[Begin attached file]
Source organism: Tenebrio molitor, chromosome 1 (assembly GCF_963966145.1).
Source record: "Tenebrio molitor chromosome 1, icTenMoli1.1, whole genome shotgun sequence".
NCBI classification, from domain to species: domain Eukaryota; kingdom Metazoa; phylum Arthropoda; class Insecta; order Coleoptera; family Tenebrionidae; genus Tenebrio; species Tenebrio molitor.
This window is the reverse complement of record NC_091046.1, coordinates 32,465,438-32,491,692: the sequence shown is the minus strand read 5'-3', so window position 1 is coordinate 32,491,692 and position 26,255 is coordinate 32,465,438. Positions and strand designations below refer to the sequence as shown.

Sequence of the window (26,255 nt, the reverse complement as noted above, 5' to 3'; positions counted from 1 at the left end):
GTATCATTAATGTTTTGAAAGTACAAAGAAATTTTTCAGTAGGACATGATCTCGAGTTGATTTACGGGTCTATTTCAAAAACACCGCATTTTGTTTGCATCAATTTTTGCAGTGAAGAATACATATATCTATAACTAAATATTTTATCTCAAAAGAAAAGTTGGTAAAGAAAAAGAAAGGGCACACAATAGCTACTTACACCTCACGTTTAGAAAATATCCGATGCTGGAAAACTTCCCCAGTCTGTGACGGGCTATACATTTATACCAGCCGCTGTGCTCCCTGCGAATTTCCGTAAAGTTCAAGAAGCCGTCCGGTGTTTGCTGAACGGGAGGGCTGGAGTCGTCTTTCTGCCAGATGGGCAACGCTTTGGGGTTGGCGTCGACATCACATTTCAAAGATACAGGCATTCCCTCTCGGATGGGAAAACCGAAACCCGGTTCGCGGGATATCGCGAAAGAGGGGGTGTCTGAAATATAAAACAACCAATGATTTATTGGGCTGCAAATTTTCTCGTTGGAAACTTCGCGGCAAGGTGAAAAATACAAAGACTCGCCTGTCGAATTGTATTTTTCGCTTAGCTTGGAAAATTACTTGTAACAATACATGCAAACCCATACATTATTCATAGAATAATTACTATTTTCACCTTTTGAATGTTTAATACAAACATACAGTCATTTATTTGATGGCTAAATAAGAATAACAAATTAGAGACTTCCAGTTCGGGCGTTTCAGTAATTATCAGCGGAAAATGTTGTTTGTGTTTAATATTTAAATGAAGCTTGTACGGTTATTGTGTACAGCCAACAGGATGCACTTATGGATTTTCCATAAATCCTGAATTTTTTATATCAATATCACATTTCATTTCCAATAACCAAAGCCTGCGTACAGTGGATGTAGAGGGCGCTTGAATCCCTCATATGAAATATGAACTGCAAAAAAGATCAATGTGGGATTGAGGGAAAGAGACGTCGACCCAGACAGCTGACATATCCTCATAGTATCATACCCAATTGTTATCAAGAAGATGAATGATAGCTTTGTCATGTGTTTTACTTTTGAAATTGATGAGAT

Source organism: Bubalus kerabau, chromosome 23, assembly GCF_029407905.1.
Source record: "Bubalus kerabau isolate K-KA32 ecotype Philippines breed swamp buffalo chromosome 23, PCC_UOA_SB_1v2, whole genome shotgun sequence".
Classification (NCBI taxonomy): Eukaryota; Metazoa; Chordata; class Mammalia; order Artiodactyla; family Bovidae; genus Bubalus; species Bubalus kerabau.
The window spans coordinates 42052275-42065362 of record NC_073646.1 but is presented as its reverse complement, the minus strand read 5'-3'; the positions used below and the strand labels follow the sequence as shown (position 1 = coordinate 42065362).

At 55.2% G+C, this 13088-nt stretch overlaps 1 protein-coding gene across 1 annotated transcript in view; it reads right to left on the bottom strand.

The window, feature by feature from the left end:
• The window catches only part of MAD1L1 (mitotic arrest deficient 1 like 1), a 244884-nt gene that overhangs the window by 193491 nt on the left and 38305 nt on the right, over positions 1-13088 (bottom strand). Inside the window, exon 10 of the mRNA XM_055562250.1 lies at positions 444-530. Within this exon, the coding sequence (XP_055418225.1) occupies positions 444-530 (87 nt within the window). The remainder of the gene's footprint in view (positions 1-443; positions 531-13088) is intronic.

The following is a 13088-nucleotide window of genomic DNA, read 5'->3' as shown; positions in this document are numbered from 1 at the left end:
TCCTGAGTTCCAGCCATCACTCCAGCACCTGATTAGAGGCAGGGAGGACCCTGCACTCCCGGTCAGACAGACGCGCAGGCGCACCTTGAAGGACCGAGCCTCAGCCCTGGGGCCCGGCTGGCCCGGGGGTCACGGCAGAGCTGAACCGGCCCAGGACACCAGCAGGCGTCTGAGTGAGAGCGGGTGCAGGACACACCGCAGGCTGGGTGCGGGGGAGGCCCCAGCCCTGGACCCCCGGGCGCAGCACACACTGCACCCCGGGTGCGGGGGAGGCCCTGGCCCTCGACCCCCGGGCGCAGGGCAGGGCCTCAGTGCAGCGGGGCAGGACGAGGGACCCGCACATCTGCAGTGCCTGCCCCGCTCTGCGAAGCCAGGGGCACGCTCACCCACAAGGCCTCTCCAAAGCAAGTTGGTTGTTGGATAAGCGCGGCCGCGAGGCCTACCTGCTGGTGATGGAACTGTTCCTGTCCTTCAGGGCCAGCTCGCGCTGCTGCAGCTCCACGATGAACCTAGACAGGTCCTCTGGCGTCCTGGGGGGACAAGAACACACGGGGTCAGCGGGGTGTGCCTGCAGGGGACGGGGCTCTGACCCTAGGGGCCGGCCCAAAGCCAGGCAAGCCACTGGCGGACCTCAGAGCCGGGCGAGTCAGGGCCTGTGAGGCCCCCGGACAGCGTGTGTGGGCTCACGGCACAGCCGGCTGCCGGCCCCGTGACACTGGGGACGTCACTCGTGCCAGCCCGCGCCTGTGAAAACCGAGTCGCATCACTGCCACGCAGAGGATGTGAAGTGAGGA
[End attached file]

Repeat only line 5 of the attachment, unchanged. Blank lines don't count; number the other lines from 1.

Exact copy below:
Sequence of the window (26,255 nt, the reverse complement as noted above, 5' to 3'; positions counted from 1 at the left end):